DCSIMG

How OUR council chiefs prepared for nuclear war

gimme shelter

gimme shelter

Have you ever wondered what would happen if a nuclear bomb was dropped on our region?

Thankfully, at present, this seems quite fanciful, but during the Cold War the threat of a nuclear attack was very real and nowhere in the UK was safe, including the East Riding.

This created a significant challenge for the local authorities, who were tasked with making sure communities were well-equipped and prepared, should the unthinkable happen.

Now, recently opened archives provide a glimpse of how Humberside County Council was looking at how to give the best possible chance of survival in the event of a nuclear strike.

Emergency planning slides in the Humberside County Council archive collection, held by the East Riding Archives and Local Studies Service, in Beverley, reveal that the local authority made detailed experiments on the construction of blast shelters for families living in the former county of Humberside.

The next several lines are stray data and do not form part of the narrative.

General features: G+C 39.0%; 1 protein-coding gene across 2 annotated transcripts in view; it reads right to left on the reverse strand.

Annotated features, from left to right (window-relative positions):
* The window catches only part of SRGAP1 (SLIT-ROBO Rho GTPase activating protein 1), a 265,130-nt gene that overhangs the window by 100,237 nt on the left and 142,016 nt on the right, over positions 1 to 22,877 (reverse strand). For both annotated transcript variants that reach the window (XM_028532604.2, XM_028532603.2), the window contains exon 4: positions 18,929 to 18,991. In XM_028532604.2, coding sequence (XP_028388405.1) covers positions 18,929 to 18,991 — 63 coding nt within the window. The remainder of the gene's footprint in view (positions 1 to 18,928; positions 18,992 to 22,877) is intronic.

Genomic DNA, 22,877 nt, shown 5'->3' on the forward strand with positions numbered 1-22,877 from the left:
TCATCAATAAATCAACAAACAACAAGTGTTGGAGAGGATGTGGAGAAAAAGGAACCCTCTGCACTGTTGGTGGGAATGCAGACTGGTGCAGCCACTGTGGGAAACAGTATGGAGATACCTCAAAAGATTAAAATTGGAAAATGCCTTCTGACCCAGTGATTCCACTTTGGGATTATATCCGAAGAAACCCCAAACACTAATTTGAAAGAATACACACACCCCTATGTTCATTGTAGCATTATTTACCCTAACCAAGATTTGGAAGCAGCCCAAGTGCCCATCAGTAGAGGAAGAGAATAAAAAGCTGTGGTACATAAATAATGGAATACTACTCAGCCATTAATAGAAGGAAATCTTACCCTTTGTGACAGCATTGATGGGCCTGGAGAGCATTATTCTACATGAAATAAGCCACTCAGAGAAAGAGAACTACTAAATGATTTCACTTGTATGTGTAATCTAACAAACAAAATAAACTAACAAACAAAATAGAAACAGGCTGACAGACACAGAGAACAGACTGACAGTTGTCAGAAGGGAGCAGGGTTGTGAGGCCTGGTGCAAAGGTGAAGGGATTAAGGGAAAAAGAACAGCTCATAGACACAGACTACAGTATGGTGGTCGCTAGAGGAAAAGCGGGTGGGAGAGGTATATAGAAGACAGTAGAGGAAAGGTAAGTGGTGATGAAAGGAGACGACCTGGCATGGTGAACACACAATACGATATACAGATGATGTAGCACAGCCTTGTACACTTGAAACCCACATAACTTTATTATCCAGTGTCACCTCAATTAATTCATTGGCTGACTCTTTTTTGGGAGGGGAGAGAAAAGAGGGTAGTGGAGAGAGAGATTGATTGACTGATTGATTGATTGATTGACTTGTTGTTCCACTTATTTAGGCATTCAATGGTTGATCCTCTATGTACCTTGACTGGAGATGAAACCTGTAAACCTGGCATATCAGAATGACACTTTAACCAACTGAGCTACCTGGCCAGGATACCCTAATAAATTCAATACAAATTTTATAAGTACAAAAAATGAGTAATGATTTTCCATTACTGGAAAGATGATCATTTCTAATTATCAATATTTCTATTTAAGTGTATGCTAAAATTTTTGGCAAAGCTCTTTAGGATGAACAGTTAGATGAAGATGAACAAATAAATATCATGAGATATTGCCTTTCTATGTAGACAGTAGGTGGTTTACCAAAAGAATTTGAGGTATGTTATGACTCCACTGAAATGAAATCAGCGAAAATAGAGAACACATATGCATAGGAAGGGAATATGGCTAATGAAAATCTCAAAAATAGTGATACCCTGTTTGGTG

One such experiment was ‘Falfox’, carried out at Wawne, the designated emergency HQ for a nuclear attack, from 12 to 18 November 1979.

It looked at whether a typical family might be able to survive the fallout by hiding in an underground shelter, with limited food provisions.

The slides show that the shelter took 30 hours to construct and had an internal capacity of 950 cubic feet.

The cost of provisions was £58, which included items like porridge, whiskey and sherry.

Sam Bartle, collections officer, said: “We’re not sure what the results of the experiment were, but these slides are chilling proof of how seriously the threat of nuclear war was taken and how close we came to Armageddon.

“We can only hope that world events don’t lead to a repeat of the threat endured on all sides in the Cold War.

“The slides are available to view on request in the archives and local studies search room.”

For more details, call (01482) 392790 or visit the Treasure House, Champney Road, Beverley.

 

Comments

 
 

Back to the top of the page